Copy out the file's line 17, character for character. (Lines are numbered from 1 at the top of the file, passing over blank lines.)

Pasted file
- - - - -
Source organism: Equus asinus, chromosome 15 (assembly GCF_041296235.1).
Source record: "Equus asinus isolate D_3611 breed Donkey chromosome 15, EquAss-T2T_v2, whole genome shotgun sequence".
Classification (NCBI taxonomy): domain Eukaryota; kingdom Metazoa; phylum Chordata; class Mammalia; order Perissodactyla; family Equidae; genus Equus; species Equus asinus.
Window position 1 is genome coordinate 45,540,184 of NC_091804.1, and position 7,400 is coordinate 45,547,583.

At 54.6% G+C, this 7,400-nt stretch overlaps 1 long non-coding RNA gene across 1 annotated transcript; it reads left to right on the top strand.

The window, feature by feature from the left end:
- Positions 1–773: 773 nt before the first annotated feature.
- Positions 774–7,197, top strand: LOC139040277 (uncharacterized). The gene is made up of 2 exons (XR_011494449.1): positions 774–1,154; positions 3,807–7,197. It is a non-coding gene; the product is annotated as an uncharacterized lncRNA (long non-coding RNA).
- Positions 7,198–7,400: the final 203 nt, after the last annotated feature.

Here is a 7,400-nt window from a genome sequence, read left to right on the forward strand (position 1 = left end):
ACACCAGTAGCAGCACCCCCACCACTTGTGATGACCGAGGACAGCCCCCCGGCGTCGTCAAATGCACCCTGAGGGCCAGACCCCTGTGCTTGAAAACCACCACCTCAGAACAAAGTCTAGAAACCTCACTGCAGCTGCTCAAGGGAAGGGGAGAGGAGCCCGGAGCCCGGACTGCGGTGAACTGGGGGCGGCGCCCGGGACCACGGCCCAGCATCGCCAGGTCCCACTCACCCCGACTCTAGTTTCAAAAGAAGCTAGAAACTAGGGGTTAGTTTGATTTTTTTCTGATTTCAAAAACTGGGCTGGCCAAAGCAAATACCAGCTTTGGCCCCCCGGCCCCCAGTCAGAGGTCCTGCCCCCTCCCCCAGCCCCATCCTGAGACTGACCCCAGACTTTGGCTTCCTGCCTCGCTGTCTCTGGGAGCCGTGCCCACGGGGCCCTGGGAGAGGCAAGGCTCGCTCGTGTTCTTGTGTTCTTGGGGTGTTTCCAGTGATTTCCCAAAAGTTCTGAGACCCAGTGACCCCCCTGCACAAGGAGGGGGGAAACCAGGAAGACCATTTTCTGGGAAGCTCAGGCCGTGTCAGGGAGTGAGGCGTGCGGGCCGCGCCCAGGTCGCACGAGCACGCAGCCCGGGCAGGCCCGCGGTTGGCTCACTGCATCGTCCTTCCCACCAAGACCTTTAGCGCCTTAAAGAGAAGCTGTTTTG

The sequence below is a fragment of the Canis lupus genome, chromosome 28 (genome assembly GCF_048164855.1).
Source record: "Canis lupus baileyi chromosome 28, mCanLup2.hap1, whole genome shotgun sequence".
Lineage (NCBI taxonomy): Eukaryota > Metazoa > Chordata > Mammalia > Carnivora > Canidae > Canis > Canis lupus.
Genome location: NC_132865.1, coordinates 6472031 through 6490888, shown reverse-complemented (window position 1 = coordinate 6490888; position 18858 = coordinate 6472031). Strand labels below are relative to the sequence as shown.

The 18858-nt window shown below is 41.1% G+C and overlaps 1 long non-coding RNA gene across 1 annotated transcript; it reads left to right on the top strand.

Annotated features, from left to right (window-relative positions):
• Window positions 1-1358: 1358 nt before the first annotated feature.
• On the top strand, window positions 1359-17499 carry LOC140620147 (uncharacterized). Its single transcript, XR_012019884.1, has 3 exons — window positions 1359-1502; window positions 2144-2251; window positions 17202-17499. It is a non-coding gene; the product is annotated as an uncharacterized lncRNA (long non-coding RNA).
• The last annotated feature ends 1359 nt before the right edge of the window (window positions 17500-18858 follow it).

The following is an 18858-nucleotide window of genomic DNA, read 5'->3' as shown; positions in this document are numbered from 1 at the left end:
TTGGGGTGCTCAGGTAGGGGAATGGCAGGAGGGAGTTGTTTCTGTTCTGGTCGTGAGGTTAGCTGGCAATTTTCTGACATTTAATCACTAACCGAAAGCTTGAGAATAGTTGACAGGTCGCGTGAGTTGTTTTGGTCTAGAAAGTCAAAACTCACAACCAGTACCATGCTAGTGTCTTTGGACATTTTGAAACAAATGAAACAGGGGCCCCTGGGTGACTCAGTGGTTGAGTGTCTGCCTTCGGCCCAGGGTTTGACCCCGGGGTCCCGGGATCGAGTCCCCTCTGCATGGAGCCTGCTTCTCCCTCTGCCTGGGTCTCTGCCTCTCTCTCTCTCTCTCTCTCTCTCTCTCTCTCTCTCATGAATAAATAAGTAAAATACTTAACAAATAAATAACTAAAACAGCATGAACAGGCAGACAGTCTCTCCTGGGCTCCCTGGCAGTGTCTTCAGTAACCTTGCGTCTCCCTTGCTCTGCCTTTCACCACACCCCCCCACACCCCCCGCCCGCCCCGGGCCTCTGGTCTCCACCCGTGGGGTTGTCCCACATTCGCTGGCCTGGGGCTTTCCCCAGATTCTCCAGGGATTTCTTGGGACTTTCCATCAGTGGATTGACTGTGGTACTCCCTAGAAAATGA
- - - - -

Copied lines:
Annotated features, from left to right (window-relative positions):